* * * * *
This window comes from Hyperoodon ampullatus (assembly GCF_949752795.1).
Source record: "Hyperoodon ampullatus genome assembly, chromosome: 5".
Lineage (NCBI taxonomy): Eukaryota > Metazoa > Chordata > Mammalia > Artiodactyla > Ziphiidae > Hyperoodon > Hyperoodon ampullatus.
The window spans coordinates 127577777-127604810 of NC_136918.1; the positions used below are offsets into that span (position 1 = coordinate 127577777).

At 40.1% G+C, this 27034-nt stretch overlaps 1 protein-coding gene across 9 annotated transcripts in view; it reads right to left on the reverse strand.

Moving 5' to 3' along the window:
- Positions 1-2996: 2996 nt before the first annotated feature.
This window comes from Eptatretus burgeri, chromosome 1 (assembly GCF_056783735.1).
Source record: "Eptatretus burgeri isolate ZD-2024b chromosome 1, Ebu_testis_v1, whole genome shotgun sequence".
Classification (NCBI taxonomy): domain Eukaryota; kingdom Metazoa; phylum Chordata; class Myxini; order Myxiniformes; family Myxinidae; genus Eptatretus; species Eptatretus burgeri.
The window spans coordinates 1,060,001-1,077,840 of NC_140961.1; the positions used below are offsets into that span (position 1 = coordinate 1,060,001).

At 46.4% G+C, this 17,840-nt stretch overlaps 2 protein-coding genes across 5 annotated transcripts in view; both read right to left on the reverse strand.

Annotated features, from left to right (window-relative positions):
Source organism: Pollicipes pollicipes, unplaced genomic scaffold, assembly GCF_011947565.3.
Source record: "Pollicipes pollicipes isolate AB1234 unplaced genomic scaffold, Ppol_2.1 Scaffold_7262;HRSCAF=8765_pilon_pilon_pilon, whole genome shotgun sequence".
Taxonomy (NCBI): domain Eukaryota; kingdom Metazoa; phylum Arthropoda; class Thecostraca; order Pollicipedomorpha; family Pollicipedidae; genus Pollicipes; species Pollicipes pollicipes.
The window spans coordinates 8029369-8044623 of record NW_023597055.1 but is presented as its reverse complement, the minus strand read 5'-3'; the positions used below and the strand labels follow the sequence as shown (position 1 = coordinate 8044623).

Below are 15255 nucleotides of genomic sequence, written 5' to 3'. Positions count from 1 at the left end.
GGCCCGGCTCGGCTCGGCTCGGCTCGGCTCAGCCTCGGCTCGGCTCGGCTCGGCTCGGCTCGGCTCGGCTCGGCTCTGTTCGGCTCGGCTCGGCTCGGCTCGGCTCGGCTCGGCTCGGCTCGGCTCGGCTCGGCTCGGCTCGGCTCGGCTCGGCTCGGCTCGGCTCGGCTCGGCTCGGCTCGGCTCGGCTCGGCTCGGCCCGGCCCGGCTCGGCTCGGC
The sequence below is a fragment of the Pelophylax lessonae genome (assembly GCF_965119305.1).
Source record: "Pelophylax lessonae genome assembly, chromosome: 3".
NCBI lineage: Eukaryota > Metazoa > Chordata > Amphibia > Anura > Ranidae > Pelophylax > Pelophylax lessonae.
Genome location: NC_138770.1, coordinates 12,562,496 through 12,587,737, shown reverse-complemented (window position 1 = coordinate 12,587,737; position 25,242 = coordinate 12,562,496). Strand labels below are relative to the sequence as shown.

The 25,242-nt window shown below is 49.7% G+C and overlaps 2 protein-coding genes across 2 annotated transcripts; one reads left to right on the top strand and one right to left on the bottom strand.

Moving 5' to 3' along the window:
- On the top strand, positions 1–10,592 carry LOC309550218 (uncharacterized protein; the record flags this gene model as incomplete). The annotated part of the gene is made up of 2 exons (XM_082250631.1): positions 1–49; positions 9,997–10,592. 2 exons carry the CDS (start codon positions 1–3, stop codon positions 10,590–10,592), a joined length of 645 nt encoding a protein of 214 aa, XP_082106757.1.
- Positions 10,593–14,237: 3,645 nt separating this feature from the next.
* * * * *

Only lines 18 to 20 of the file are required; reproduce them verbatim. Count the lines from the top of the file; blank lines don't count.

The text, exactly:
Below are 15255 nucleotides of genomic sequence, written 5' to 3'. Positions count from 1 at the left end.
GGCCCGGCTCGGCTCGGCTCGGCTCGGCTCAGCCTCGGCTCGGCTCGGCTCGGCTCGGCTCGGCTCGGCTCGGCTCTGTTCGGCTCGGCTCGGCTCGGCTCGGCTCGGCTCGGCTCGGCTCGGCTCGGCTCGGCTCGGCTCGGCTCGGCTCGGCTCGGCTCGGCTCGGCTCGGCTCGGCTCGGCTCGGCTCGGCTCGGCCCGGCCCGGCTCGGCTCGGC
The sequence below is a fragment of the Pelophylax lessonae genome (assembly GCF_965119305.1).